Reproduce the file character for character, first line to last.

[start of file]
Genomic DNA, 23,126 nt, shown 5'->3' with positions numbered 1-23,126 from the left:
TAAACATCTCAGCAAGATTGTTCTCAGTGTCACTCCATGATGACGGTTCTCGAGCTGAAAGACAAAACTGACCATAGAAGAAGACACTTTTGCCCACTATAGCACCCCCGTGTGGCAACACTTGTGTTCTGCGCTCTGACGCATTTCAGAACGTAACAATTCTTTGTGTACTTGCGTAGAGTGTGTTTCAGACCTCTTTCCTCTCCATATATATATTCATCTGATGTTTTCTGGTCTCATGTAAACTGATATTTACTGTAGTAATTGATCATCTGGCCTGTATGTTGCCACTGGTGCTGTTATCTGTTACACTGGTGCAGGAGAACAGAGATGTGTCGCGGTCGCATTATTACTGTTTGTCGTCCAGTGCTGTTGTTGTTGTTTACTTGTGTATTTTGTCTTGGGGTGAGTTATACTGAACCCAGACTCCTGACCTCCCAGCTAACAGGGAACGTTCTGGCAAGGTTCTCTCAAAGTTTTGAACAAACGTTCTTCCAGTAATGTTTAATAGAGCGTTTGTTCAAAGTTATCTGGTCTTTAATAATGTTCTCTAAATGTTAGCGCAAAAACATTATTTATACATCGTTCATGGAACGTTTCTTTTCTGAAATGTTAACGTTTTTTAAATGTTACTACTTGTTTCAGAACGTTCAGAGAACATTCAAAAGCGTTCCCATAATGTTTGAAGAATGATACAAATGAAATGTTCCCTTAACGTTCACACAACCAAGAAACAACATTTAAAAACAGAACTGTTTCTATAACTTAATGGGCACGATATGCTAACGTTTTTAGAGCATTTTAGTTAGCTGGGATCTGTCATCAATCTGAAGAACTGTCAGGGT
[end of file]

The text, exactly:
Genomic DNA, 23,126 nt, shown 5'->3' with positions numbered 1-23,126 from the left:
TAAACATCTCAGCAAGATTGTTCTCAGTGTCACTCCATGATGACGGTTCTCGAGCTGAAAGACAAAACTGACCATAGAAGAAGACACTTTTGCCCACTATAGCACCCCCGTGTGGCAACACTTGTGTTCTGCGCTCTGACGCATTTCAGAACGTAACAATTCTTTGTGTACTTGCGTAGAGTGTGTTTCAGACCTCTTTCCTCTCCATATATATATTCATCTGATGTTTTCTGGTCTCATGTAAACTGATATTTACTGTAGTAATTGATCATCTGGCCTGTATGTTGCCACTGGTGCTGTTATCTGTTACACTGGTGCAGGAGAACAGAGATGTGTCGCGGTCGCATTATTACTGTTTGTCGTCCAGTGCTGTTGTTGTTGTTTACTTGTGTATTTTGTCTTGGGGTGAGTTATACTGAACCCAGACTCCTGACCTCCCAGCTAACAGGGAACGTTCTGGCAAGGTTCTCTCAAAGTTTTGAACAAACGTTCTTCCAGTAATGTTTAATAGAGCGTTTGTTCAAAGTTATCTGGTCTTTAATAATGTTCTCTAAATGTTAGCGCAAAAACATTATTTATACATCGTTCATGGAACGTTTCTTTTCTGAAATGTTAACGTTTTTTAAATGTTACTACTTGTTTCAGAACGTTCAGAGAACATTCAAAAGCGTTCCCATAATGTTTGAAGAATGATACAAATGAAATGTTCCCTTAACGTTCACACAACCAAGAAACAACATTTAAAAACAGAACTGTTTCTATAACTTAATGGGCACGATATGCTAACGTTTTTAGAGCATTTTAGTTAGCTGGGATCTGTCATCAATCTGAAGAACTGTCAGGGT